50 Great British Blues Recordings – Part 8

36) Duffy Power – Leapers and Sleepers (2004)
This 34 track 2-CD set covers blues soloist Duffy Powers’ career and Parlophone recordings from 1962-1967. Duffy’s aggressive “Shake Rattle and Roll” features wild organ by Graham Bond, Jack Bruce on bass, Ginger Baker on drums and a subdued John McLaughlin on guitar (McLaughlin toughens up on “Little Boy Blue”), as does “What’d I Say” and “I Got a Woman”. “Parchman Farm” (the Mose Allison song) and “Tired, Broke and Busted” have Power backed by The Paramounts (later Procol Harum); nice Robin Trower guitar on both. “I Don’t Care” sounds like very early Eric Clapton-era Yardbirds. “Money Honey” also features Duffy’s drummer of choice, Ginger Baker. The blues cut “I’m So Glad You’re Mine” and Southern prison song “Dollar Mamie” sport aggressive bass by Jack Bruce and drums by Ginger Baker mentor Phil Seaman. Duffy shines on Oscar Brown Jr.’s (by way of Nina Simone) “Rags and Old Iron”.

If you like this collection, then I also recommend Vampers and Champers, a 33-track (8 previously unreleased) 2-CD collection that includes Duffy’s entire Little Boy Blue LP and his fine acoustic covers of Muddy Waters’ “Louisiana Blues” and “I Want You to Love Me”, as well as a deeply heartfelt version of Nina Simone’s “Gin House Blues”. The melody of the Beatles’ “Come Together” bears a strong resemblance to Duffy’s verses for “City Women”.

Duffy Power passed away last month at age 72.

37) Pretty Things – The Pretty Things (1965/1998)
This 1998 expansion of The Pretty Things‘ first raw blues LP adds 6 single tracks from the same period. The early Pretties sound like a damn good high energy garage blues band (although I find the amateur harmonica plating intrusive and annoying) — a far cry from their latter day pop group incarnation on Led Zeppelin’s Swansong Records. I like “Unknown Blues”, Bo Diddley’s “Mama, Keep Your Big Mouth Shut” (which sounds to me like The Standells), the rocking “Honey, I Need”, and their moody takes on Bo’s “She’s Fine, She’s Mine” and “Pretty Thing”. The two standout tracks, however, are their hits “Rosalyn” and “Don’t Bring Me Down”, both covered by David Bowie on Pin Ups.

38) The Rolling Stones – No. 2 (1964) (US variants: The Rolling Stones, Now! and 1965’s 12 x 5)
Great blues and R&B covers dominate The Rolling Stones’ second LP.

The Rolling Stones, Now!, the US version of No. 2 (there were two US versions, the other being 12 x 5) replaces Irma Thomas’ “Time Is On My Side”, ”Grown Up Wrong”, Amos Milburn’s (by way of Will Bradley) “Down the Road Apiece”, The Drifters’ “Under the Boardwalk”, Muddy Waters’ “I Can’t Be Satisfied” and Dale Hawkins’ “Suzie Q” with ”Heart of Stone”, Bo Diddley’s “Mona (I Need You Baby)”, Barbara Lynn’s ”Oh Baby (We Got a Good Thing Goin’)”, Howlin’ Wolf’s “Little Red Rooster” and “Surprise, Surprise”.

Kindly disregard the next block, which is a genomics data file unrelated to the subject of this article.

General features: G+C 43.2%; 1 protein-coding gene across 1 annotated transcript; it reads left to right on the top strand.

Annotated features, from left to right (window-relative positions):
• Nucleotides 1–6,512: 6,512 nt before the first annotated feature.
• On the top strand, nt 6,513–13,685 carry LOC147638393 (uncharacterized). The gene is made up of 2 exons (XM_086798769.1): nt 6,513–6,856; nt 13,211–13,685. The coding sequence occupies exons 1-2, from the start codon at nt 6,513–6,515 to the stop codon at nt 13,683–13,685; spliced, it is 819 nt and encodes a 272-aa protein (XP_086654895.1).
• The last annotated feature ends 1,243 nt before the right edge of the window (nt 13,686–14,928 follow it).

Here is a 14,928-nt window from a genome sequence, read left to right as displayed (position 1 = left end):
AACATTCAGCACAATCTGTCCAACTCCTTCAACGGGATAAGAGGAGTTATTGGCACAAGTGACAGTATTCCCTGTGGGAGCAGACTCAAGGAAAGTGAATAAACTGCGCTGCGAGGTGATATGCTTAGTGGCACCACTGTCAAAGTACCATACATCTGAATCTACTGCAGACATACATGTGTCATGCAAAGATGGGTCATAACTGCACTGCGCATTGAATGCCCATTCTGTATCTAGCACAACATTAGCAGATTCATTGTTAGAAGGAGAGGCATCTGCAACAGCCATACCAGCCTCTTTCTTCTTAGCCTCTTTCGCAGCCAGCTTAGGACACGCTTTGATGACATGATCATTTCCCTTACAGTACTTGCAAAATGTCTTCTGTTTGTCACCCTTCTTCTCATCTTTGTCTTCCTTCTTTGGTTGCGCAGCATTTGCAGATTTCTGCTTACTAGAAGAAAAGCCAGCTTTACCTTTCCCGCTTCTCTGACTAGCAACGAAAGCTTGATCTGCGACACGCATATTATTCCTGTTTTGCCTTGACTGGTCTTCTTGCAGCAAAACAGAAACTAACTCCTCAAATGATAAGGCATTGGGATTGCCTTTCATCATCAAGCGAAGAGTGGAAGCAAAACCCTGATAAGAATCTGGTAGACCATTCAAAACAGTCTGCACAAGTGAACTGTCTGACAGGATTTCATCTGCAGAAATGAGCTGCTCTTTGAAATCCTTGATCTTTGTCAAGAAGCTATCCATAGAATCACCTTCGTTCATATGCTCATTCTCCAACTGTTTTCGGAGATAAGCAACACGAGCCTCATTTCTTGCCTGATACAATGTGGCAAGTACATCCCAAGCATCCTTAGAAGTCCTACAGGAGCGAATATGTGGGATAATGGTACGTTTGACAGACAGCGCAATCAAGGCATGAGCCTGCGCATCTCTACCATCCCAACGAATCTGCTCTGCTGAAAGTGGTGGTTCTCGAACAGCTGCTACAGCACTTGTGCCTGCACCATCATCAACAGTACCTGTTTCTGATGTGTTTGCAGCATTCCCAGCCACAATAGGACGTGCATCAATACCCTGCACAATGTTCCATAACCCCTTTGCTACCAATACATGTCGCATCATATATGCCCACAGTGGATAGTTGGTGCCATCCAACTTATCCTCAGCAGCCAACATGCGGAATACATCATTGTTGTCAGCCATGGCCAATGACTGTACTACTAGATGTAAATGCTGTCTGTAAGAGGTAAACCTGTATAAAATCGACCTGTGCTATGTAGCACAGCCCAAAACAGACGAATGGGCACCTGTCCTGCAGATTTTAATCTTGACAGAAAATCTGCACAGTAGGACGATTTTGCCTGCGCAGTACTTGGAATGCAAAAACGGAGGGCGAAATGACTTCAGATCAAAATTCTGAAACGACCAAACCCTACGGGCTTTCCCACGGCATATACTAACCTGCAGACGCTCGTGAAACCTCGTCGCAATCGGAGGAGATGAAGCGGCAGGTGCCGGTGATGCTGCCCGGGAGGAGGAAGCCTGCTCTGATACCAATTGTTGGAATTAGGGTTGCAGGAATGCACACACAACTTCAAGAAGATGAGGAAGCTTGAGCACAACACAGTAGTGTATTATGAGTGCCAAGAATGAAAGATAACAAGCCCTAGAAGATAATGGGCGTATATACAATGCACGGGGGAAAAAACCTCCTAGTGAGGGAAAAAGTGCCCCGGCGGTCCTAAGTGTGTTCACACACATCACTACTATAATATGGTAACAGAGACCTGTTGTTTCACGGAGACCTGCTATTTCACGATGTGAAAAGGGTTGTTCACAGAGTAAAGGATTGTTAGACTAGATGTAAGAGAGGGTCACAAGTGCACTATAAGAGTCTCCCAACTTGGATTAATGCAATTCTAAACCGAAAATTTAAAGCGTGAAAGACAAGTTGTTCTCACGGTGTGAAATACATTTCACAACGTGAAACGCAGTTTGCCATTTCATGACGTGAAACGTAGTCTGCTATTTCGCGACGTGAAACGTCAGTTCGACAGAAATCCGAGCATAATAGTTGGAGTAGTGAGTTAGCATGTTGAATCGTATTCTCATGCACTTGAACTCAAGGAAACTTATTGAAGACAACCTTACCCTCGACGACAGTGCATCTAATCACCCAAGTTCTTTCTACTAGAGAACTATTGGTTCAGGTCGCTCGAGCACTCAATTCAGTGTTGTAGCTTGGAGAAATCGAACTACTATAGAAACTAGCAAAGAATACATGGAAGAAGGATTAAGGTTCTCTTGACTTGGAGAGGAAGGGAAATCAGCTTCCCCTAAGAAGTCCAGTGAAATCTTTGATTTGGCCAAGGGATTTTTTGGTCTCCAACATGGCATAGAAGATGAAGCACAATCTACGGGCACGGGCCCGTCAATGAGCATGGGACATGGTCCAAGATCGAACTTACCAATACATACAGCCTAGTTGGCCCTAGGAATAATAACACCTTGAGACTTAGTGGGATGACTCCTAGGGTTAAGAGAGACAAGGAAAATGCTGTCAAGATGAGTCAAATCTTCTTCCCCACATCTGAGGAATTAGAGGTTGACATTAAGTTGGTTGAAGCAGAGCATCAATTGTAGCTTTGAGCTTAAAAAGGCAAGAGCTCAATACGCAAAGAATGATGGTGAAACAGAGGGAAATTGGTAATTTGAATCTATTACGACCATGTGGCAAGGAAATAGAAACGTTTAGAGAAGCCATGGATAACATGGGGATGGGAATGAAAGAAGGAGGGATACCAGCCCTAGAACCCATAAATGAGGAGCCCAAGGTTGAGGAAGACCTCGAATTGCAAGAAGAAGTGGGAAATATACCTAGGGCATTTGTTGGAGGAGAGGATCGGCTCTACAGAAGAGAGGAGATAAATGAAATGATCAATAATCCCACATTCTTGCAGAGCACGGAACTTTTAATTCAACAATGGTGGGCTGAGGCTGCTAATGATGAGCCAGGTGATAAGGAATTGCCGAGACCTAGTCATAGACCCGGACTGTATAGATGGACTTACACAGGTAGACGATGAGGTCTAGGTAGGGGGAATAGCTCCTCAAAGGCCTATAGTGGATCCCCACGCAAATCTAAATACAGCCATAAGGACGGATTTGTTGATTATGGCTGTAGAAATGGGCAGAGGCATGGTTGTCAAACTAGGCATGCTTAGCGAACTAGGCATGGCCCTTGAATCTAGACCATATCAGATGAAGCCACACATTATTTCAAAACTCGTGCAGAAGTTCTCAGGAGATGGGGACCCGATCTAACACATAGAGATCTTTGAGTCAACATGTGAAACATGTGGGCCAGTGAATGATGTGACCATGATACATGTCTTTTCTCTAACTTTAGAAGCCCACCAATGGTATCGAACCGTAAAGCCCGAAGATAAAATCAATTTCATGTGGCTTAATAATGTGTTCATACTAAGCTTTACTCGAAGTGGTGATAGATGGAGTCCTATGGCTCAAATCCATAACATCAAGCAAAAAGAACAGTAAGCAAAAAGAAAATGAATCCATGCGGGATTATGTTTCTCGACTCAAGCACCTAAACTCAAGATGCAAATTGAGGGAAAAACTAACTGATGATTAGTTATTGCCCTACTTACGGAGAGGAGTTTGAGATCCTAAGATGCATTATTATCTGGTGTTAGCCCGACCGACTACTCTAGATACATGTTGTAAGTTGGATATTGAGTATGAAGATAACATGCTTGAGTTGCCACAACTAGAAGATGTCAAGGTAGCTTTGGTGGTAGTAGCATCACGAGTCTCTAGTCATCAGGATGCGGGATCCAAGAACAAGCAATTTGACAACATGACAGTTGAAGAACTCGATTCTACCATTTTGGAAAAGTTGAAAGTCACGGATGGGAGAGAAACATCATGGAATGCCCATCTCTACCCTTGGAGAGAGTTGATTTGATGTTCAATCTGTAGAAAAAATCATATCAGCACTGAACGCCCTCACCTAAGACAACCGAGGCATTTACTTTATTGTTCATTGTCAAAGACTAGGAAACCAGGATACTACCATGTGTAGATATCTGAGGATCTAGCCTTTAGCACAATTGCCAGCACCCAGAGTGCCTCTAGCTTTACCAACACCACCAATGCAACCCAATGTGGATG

12 x 5 substitutes Chuck Berry’s “Around and Around”, Jay McShann’s “Confessin’ the Blues”, “Empty Heart”, ”Good Times, Bad Times”, Bobby Womack’s ”It’s All Over Now”, “2120 South Michigan Avenue” “Congratulations” and Wilson Pickett’s ”If You Need Me” for Solomon Burke’s “Everybody Needs Somebody to Love”, The Coasters’ ”Down Home Girl”, Chuck Berry’s ”You Can’t Catch Me”, “”What a Shame”, “Down the Road Apiece”, “I Can’t Be Satisfied”, Otis Redding’s ”Pain in My Heart”, and “Off the Hook”.

For their debut LP, 1964’s The Rolling Stones (US version: England’s Newest Hit Makers), the Stones recorded a fine collection of blues and R&B standards. On the UK version you get Bo Diddley’s “Mona (I Need You Baby)” instead of Buddy Holly’s similar song on the US LP, “Not Fade Away”.

American Version

A great version of Slim Harpo’s “I’m a King Bee” is on both the US and UK LPs.

39) Savoy Brown Blues Band – Shake Down (1967/2005)/Getting to the Point (1968/2005)
The Savoy Brown Blues Band‘s Shake Down is a gritty collection of blues standards. Their second LP, Getting to the Point, is dominated by band originals. In 2005 BGO released both of them as a 2-CD set. For me, Shake Down’s best tracks are Howlin’ Wolf’s “I Ain’t Superstitious”, Charles Brown’s “Black Night”, John Lee Hooker’s “It’s My Own Fault” and Bukka White’s “Shake ‘Em On Down”,

Getting to the Point has a decent, moody version of Muddy Waters’ “Honey Bee” as well as a blistering take on Muddy’s “You Need Love”, worth comparing to The Small Faces’ “You Need Loving” (from which Led Zeppelin lifted “Whole Lotta Love”). As stated above, unlike Shake Down, the rest of Getting to the Point is composed of band originals which, in my opinion, don’t come up to their classic blues cover versions. The band’s songwriting skills would soon grow, however.

40) Savoy Brown – The Savoy Brown Collection Featuring Kim Simmonds (1993)
This is a fantastic 2-CD set dominated by Savoy Brown’s great blues recordings and blues rock hits. My faves from this set are Howlin’ Wolf’s “I Ain’t Superstitious”, Bukka White’s “Shake ‘Em On Down”, their great self-penned hit “Train to Nowhere”, Muddy Waters’ “Louisiana Blues”, “Money Can’t Save Your Soul”, their solid hit “Tell Mama” (not the Etta James song), Koko Taylor’s “Wang Dang Doodle”, their full 9:10 version of “Hellbound Train” and the Vanda/Young (of The Easybeats) song “Shot in the Head”.

More Coming Soon, British Blues Fans…

One Response to “50 Great British Blues Recordings – Part 8”

  1. Belmo says:

    “Hellbound Train” by Savoy Brown has been a favorite of mine for years. A must have for any collection.

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